Most athletes need ~21 calories per pound (45 cal/kg) of lean body mass (LBM). That means, if you weigh 150 pounds and have 10% body fat, your LBM is 135 pounds and you require about 2,800 calories a day. That said, energy needs vary from person to person, depending on how fidgety you are, how much you sit in front of a computer, how much muscle you have, etc. Hence, your body is actually your best calorie counter—more accurate than any formula or app!

If you eat intuitively—that is, you eat when you feel hunger and stop when feel content, you are likely eating enough. If you find yourself stopping eating just because you think you should, if you are feeling hungry all the time and are losing weight, you want to eat larger portions. Under-fueling is a needless way to hurt your performance.

If you can’t tell when enough food is enough, wait 10 to 20 minutes after eating and then, mindfully ask yourself “Does my body need more fuel?” Athletes who routinely stop eating just because they have finished their packet of oatmeal (or other pre-portioned allotment) can easily be under-fueled. Even dieting athletes want to surround their workouts with fuel. Their plan should be to eat enough during the day to fuel-up and refuel from workouts, and then eat just a little bit less at the end of the day, to lose weight when they are sleeping.

  1. Eat enough carbohydrates.

According to the Position Statement on Nutrition for Athletic Performance, the optimal amount of carbohydrate on a day with one hour of training is 5 to 7 grams carb/kg. On high volume days, you need about 6 to 12 g carb/kg body weight. For a 150-pound (68 kg) athlete, this comes to about 350 to 800 grams carb a day—the equivalent of about one to two (1-lb) boxes of uncooked pasta (1,400 to 3,200 calories). That’s more than many of today’s (carb-phobic) athletes consume. You want to make grains the foundation of each meal: choose more oatmeal for breakfast; more sandwiches at lunch; and more rice at dinner to get three times more calories from carbs than from protein. Otherwise, you set the stage for needless fatigue.

  1. Eat adequate­—but not excess—protein.

Protein needs for athletes range from 1.4 g/kg (for mature athletes) to 2.0 g protein/kg (for athletes building muscle or dieting to lose fat). For a 150-pound (68 kg) athlete, protein needs come to about 95 to 135 grams protein per day, or 25 to 35 grams protein four times a day. That means 3 eggs at breakfast (with the bowl of oatmeal), a hearty sandwich at lunch, portion of lean meat/fish/chicken at dinner, and cottage cheese (with fruit) for an afternoon or bedtime snack.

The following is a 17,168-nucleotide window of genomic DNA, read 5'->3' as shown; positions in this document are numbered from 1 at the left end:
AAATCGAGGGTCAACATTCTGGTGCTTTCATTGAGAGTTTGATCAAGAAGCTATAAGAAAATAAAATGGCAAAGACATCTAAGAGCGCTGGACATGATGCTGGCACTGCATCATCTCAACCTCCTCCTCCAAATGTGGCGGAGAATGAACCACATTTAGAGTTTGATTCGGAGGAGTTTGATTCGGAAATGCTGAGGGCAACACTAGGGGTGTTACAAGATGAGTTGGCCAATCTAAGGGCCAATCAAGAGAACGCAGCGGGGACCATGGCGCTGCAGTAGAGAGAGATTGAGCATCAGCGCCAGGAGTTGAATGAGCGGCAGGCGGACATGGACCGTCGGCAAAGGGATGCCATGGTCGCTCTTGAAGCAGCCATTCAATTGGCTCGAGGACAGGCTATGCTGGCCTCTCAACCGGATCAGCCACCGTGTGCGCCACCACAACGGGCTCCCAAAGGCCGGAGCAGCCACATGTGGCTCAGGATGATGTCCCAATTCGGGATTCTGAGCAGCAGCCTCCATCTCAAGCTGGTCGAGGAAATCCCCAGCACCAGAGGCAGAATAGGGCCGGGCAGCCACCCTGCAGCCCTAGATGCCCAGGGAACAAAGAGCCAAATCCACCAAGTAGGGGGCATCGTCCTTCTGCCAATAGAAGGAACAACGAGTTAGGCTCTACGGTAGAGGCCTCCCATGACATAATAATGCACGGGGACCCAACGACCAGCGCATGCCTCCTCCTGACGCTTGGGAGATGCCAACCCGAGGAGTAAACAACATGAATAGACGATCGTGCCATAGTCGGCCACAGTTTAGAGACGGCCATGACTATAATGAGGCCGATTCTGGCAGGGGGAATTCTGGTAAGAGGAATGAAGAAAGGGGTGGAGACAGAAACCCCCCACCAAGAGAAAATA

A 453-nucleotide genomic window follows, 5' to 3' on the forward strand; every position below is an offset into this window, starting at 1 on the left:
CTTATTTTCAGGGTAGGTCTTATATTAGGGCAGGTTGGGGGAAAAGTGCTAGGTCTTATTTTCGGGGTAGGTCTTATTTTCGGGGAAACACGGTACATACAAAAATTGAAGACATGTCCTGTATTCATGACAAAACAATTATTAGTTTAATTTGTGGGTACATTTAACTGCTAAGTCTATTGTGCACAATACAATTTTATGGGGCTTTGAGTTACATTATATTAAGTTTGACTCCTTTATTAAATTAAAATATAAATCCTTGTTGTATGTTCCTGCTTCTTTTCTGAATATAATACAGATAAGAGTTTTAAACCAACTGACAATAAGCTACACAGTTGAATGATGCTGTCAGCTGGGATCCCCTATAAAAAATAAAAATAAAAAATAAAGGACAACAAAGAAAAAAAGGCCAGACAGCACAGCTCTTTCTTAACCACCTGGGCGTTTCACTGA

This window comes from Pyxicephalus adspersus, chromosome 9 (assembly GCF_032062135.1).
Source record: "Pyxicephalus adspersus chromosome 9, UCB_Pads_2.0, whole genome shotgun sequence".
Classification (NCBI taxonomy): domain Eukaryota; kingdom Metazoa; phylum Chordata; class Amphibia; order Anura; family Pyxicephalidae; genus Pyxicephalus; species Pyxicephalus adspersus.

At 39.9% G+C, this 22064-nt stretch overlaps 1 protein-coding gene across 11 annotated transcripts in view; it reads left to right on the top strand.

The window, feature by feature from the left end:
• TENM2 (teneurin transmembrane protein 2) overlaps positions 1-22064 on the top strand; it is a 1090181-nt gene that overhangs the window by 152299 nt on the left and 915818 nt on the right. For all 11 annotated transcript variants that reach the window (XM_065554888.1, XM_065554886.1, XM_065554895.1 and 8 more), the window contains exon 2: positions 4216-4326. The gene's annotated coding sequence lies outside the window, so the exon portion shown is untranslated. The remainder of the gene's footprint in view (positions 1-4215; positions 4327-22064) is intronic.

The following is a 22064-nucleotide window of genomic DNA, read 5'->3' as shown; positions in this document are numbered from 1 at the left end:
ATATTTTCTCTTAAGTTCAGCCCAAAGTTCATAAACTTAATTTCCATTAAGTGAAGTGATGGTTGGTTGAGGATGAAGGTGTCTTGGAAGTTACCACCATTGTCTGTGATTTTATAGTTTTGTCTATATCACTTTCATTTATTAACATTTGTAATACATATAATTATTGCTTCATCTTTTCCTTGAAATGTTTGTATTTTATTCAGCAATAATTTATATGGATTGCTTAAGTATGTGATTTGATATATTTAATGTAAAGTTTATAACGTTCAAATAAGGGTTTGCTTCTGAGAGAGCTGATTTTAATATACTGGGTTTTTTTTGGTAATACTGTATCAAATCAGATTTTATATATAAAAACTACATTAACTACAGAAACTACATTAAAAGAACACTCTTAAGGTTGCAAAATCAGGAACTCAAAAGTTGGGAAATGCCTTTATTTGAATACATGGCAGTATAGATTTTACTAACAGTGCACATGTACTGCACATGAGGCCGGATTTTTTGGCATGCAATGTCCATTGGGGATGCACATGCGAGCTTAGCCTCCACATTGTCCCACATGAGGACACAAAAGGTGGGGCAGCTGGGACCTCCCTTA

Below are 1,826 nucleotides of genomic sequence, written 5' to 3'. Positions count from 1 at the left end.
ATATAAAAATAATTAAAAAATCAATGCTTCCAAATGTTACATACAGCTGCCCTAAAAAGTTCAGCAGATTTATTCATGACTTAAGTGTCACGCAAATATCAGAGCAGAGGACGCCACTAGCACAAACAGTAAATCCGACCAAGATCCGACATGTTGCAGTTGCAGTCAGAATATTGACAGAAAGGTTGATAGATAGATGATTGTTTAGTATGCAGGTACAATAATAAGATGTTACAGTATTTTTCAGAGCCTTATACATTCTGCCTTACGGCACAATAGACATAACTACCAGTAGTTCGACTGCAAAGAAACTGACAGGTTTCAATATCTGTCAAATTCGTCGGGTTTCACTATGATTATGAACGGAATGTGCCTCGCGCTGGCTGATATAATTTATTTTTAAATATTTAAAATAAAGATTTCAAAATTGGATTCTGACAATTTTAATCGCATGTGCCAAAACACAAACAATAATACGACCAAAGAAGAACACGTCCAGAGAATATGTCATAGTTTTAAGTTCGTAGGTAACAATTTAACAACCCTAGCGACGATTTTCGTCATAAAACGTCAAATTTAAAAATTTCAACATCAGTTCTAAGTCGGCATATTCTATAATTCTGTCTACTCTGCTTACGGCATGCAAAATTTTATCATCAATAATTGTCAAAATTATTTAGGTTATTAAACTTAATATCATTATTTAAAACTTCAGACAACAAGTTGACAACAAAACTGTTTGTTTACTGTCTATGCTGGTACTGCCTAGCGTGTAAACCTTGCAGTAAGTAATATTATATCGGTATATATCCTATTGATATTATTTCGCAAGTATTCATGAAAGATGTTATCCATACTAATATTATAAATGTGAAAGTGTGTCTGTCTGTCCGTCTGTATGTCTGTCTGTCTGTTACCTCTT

For vegetarians, generous servings of beans, hummus, nuts and tofu at every meal can do the job; a light sprinkling of beans on a lunchtime salad will not. By consuming protein every 3 to 5 hours, you will optimize muscle building and deter muscle breakdown.

  1. Fill in the calorie-gap with fat.

Include in each meal and snack some health-promoting, anti-inflammatory fat: nuts, salmon, peanut butter, avocado, olive oil, etc. Fat adds flavor, offers satiety, and is a source of fuel for endurance exercise. Training your muscles to burn more fat for fuel happens when you do long, steady “fat burning” exercise. By burning more fat, you burn less of the limited carbohydrate (muscle glycogen, blood glucose) stores. You will have greater endurance and avoid or delay hitting the wall.

A (tougher) way to train your body to burn more fat is to severely limit your carbohydrate intake and push your fat intake to 70% of your calories. That could be 1,800 calories (185 g) of fat per day. This very high fat diet produces ketones and forces the body to burn ketones for fuel. Keto-athletes endure a tough, 3- to 4-week adaptation period as their bodies transition to burning fat, not glucose, for fuel. While some keto-athletes rave about how great they feel when in ketosis, the sports nutrition literature, to date, reports little or no performance benefits from a ketogenic sports diet. It might nix sugar binges, but it’s unlikely to make you a better athlete.

  1. Drink enough fluids.

A simple way to determine if you are drinking enough fluid is to monitor your urine. You should be voiding dilute, light colored urine every 2 to 4 hours. (Exception: athletes who take vitamin supplements tend to have dark colored urine.) You want to learn your sweat rate, so you can strategize how to prevent dehydration. Weigh yourself nude before and after one hour of race-pace exercise, during which you drink nothing. A one-pound drop pre- to post-exercise equates to 16 ounces of sweat loss. Losing two pounds of sweat in an hour equates to 32 ounces (1 quart). To prevent that loss, you should target drinking 8 ounces of water or sports drink every 15 minutes. Athletes who pre-plan their fluid intake tend to hydrate better than those who “wing it.”

  1. Consume enough calories during extended exercise.

If you will be exercising for longer than 60 to 90 minutes, you want to target 40 to 80 calories (10 to 20 g) of carbohydrate every 20 minutes (120 to 240 calories per hour), starting after the first hour (which gets fueled by your pre-exercise food). If you are an Ironman triathlete, long distance cyclist or ultra-athlete who exercises for more than three hours, you want to target up to 360 calories per hour. The key is to practice event-day fueling during the months that lead up to the event. By training your gut to tolerate the fuel, you’ll be able to enjoy the event without fretting about running out of energy.

The bottom line:

If you are going to train, you might as well get the most out of your workouts. Performance improves with a good fueling plan. Eat wisely and enjoy your high energy!

Nancy Clark, MS, RD, CSSD (Board Certified Specialist in Sports Dietetics) counsels both casual and competitive athletes at her office in Newton, MA (617-795-1875). Her best-selling Sports Nutrition Guidebook and food guides for marathoners, cyclists and soccer players offer additional information. They are available at www.NancyClarkRD.com. For her popular online workshop, see www.NutritionSportsExerciseCEUs.com.

Reference:

Thomas, T at el. Position of the Academy of Nutrition and Dietetics, Dietitians of Canada and the American College of Sports Medicine: Nutrition and Athletic Performance. J Academy of Nutrition and Dietetics. 2016; 116 (3):501-28